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USC Shoah Foundation Institute Thesaurus
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Use for general discussions of observing Jewish customs, holidays, and religious laws. If the details of holiday observance are discussed, use the specific holiday term in conjunction with this keyword. Also, if interviewees discuss observing Jewish customs, holidays, and religious laws in reference to a specific Jewish movement such as Hasidism, Orthodox Judaism, or Reform Judaism, the specific movement term may be used in conjunction with this keyword. Use this keyword in conjunction with "philanthropic activities" when the subject of *Tzedaka is either elaborated upon topically or if specific acts of Tzedaka are discussed. *Additional Information: Tzedaka, Heb. From Tzedek meaning righteousness, truth, kindness, ethical conduct and even deliverance. Often used colloquially to denote charitable giving. Tzedek is also the root of the term Tzadik, meaning a righteous or saintly individual. The notion of Tzedaka in its broadest application extends beyond monetary giving, and is considered by Jewish faith as a legal claim to provide food, clothing, and shelter to those less fortunate. The assigned gifts as outlined in Deuteronomy 15:9-11are legally considered as the property of the poor, and the owner is not entitled to decide who should receive them. Maimonides devotes ten chapters to the subject in his Mishneh Torah, and states that one must give according to their needs. Rabbi Israel al-Nakawa of fourteenth-century Spain wrote that the world is akin to a revolving wheel: one who is rich today could be poor tomorrow. Let a person therefore give charity before the wheel has turned. (en-US)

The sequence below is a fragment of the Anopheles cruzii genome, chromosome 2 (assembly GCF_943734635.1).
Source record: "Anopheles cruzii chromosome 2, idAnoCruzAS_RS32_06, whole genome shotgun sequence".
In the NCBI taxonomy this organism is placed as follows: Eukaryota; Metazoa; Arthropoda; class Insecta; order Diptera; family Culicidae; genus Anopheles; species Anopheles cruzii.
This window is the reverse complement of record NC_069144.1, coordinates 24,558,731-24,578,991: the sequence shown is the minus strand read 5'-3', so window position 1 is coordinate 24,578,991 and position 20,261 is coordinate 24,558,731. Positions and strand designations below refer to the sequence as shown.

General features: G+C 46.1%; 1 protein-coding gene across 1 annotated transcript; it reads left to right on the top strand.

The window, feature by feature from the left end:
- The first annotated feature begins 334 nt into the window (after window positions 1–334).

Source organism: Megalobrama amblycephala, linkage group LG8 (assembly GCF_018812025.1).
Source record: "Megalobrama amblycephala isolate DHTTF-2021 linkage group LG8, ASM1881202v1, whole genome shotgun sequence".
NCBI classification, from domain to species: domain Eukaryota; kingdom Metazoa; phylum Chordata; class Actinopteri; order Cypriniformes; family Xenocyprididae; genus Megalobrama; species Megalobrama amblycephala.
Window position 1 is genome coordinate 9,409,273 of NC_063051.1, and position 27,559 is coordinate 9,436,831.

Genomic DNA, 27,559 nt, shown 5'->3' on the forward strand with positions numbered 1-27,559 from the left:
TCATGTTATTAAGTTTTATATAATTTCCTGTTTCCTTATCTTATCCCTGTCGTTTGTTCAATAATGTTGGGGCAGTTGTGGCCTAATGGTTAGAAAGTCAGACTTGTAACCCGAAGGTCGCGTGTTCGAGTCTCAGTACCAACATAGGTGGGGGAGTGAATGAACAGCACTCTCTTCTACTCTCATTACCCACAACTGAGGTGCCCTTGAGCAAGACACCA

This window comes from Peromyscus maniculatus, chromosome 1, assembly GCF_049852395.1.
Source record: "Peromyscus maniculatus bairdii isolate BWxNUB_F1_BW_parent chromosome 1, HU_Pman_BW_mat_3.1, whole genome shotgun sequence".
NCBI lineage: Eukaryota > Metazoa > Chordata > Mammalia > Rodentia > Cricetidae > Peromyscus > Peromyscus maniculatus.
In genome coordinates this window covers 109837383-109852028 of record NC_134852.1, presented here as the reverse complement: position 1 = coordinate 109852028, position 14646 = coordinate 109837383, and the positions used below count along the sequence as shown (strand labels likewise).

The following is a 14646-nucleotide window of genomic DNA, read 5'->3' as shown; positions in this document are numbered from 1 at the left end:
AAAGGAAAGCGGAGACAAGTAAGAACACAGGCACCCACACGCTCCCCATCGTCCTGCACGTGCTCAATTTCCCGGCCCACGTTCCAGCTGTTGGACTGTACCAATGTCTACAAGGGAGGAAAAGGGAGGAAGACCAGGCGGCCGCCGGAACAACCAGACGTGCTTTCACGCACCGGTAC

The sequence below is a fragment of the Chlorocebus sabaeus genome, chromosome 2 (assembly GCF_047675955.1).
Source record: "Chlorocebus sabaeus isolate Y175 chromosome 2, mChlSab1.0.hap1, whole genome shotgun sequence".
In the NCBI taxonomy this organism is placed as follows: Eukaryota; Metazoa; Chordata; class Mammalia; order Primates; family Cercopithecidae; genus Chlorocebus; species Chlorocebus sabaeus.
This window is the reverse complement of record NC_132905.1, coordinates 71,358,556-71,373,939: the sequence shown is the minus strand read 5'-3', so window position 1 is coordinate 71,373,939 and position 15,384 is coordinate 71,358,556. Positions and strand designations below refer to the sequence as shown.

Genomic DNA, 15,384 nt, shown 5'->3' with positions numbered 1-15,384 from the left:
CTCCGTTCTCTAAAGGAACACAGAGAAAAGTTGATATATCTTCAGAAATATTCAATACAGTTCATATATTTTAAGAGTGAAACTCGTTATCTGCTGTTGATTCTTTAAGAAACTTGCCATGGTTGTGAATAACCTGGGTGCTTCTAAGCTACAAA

The observance of Jewish religious and cultural customs and holidays. (en-US)


Birnbaum, Philip. A Book of Jewish Concepts. Rev. Ed. New York: Hebrew Publishing Company, 1975. pp. 521 - 522

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